What is the purpose of the
self word in Python? I understand it refers to the specific object created from that class, but I can"t see why it explicitly needs to be added to every function as a parameter. To illustrate, in Ruby I can do this:
class myClass def myFunc(name) @name = name end end
Which I understand, quite easily. However in Python I need to include
class myClass: def myFunc(self, name): self.name = name
Can anyone talk me through this? It is not something I"ve come across in my (admittedly limited) experience.
The reason you need to use
self. is because Python does not use the
@ syntax to refer to instance attributes. Python decided to do methods in a way that makes the instance to which the method belongs be passed automatically, but not received automatically: the first parameter of methods is the instance the method is called on. That makes methods entirely the same as functions, and leaves the actual name to use up to you (although
self is the convention, and people will generally frown at you when you use something else.)
self is not special to the code, it"s just another object.
Python could have done something else to distinguish normal names from attributes -- special syntax like Ruby has, or requiring declarations like C++ and Java do, or perhaps something yet more different -- but it didn"t. Python"s all for making things explicit, making it obvious what"s what, and although it doesn"t do it entirely everywhere, it does do it for instance attributes. That"s why assigning to an instance attribute needs to know what instance to assign to, and that"s why it needs
Let"s say you have a class
ClassA which contains a method
methodA defined as:
def methodA(self, arg1, arg2): # do something
ObjectA is an instance of this class.
ObjectA.methodA(arg1, arg2) is called, python internally converts it for you as:
ClassA.methodA(ObjectA, arg1, arg2)
self variable refers to the object itself.
Let‚Äôs take a simple vector class:
class Vector: def __init__(self, x, y): self.x = x self.y = y
We want to have a method which calculates the length. What would it look like if we wanted to define it inside the class?
def length(self): return math.sqrt(self.x ** 2 + self.y ** 2)
What should it look like when we were to define it as a global method/function?
def length_global(vector): return math.sqrt(vector.x ** 2 + vector.y ** 2)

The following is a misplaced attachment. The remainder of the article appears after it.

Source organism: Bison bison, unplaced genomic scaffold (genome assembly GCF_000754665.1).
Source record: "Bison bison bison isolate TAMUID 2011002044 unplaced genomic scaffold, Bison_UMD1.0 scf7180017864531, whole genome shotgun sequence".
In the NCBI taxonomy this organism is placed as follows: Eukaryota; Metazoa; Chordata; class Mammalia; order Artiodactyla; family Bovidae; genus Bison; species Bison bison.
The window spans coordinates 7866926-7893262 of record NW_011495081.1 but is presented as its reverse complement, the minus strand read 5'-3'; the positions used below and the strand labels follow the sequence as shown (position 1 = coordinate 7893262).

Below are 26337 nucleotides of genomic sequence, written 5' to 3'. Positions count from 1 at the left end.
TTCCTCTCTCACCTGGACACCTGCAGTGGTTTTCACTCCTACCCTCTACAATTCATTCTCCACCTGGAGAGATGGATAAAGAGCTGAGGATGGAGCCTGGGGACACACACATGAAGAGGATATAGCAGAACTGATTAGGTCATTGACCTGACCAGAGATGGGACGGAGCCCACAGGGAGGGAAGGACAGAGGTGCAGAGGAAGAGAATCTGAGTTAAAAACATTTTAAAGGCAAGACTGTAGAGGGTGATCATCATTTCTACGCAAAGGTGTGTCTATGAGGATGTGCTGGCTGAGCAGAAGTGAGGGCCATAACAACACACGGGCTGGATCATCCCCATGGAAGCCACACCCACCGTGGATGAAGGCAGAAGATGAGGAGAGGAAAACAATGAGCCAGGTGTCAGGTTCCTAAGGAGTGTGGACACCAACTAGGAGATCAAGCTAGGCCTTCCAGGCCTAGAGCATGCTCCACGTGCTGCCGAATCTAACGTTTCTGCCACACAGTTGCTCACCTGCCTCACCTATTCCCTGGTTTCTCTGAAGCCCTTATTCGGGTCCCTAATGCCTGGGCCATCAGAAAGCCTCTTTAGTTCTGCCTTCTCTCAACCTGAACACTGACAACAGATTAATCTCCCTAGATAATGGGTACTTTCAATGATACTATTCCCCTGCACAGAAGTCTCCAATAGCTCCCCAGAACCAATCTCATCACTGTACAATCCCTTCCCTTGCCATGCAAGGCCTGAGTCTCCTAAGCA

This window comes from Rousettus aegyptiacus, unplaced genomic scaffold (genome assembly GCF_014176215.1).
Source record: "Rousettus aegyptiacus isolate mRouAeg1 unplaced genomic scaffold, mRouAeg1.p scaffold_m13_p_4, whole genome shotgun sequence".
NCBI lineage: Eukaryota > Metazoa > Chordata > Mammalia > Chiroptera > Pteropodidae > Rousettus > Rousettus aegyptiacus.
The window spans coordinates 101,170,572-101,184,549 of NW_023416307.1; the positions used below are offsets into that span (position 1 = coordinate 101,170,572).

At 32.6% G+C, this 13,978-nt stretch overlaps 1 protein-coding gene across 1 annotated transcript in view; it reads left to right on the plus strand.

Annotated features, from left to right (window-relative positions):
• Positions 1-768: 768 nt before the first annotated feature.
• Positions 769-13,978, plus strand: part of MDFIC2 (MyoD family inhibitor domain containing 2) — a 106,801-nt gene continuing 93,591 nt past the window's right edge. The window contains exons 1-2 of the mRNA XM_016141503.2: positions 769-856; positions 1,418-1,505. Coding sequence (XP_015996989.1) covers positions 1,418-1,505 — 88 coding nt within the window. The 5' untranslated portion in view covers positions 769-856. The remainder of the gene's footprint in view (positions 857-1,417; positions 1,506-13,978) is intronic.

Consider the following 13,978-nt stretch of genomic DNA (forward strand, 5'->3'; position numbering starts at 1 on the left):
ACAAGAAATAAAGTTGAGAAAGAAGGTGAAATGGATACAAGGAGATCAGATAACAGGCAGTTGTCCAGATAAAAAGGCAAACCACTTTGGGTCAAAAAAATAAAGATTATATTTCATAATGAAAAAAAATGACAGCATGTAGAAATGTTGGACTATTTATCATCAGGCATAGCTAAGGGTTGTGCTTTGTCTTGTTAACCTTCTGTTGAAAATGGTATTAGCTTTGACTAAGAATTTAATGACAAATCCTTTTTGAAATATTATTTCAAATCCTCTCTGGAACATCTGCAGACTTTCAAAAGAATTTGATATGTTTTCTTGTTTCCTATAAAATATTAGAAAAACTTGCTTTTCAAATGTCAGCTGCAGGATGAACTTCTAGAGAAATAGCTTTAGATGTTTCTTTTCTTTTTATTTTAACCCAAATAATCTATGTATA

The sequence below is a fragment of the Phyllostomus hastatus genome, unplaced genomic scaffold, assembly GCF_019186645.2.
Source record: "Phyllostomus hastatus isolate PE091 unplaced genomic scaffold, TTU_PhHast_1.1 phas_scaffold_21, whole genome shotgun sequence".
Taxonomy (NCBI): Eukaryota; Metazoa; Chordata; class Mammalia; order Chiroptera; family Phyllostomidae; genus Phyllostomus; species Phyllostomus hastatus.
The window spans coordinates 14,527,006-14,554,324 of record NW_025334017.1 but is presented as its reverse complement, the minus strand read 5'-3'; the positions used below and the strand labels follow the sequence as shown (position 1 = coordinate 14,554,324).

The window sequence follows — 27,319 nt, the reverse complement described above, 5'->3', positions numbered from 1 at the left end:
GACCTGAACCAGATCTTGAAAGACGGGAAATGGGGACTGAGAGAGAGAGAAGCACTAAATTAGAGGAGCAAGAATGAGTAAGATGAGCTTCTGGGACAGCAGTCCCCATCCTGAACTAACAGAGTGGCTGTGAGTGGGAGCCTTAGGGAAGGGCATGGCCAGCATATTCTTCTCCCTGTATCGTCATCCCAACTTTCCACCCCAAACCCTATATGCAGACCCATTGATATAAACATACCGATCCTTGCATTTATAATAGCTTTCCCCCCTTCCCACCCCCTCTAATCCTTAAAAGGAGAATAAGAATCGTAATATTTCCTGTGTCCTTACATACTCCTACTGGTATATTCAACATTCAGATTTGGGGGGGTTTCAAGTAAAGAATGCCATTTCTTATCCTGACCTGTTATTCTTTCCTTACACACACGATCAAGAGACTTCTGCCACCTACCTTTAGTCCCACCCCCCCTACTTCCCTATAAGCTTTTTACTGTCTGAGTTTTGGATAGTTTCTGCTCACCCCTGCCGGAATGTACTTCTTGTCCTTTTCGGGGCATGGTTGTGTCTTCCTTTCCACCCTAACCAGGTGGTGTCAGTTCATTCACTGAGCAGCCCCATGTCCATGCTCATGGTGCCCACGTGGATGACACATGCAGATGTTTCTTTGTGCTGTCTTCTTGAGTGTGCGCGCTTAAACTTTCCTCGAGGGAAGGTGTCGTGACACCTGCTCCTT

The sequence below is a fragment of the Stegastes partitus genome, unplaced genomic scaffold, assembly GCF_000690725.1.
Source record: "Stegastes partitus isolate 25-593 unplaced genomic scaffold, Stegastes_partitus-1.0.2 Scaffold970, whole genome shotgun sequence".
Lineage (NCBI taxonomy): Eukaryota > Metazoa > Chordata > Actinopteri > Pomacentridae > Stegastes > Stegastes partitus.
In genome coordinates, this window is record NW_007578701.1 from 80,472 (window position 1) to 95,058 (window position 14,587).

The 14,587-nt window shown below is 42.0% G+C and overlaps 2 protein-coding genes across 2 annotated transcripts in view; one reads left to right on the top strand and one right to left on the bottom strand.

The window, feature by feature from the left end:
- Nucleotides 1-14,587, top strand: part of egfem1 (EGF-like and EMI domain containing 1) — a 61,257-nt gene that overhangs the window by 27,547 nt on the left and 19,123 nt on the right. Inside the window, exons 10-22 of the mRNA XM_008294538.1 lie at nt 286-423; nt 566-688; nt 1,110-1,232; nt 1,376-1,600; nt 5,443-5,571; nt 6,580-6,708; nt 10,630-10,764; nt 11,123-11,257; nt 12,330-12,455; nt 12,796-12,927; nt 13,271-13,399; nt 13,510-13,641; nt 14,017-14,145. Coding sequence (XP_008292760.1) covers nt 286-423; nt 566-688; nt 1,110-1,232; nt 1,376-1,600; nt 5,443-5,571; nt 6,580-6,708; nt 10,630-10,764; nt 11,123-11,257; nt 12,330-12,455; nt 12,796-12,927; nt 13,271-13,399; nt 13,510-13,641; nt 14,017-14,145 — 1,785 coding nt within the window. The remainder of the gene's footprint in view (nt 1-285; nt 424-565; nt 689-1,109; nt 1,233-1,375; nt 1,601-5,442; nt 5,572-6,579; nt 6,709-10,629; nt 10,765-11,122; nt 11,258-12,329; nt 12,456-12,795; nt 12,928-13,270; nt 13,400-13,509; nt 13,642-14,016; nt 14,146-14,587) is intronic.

So the whole structure stays the same. How can me make use of this? If we assume for a moment that we hadn‚Äôt written a
length method for our
Vector class, we could do this:
Vector.length_new = length_global v = Vector(3, 4) print(v.length_new()) # 5.0
This works because the first parameter of
length_global, can be re-used as the
self parameter in
length_new. This would not be possible without an explicit
Another way of understanding the need for the explicit
self is to see where Python adds some syntactical sugar. When you keep in mind, that basically, a call like
is internally transformed to
it is easy to see where the
self fits in. You don"t actually write instance methods in Python; what you write is class methods which must take an instance as a first parameter. And therefore, you‚Äôll have to place the instance parameter somewhere explicitly.
When objects are instantiated, the object itself is passed into the self parameter.
Because of this, the object‚Äôs data is bound to the object. Below is an example of how you might like to visualize what each object‚Äôs data might look. Notice how ‚Äòself‚Äô is replaced with the objects name. I"m not saying this example diagram below is wholly accurate but it hopefully with serve a purpose in visualizing the use of self.
The Object is passed into the self parameter so that the object can keep hold of its own data.
Although this may not be wholly accurate, think of the process of instantiating an object like this: When an object is made it uses the class as a template for its own data and methods. Without passing it"s own name into the self parameter, the attributes and methods in the class would remain as a general template and would not be referenced to (belong to) the object. So by passing the object"s name into the self parameter it means that if 100 objects are instantiated from the one class, they can all keep track of their own data and methods.
See the illustration below: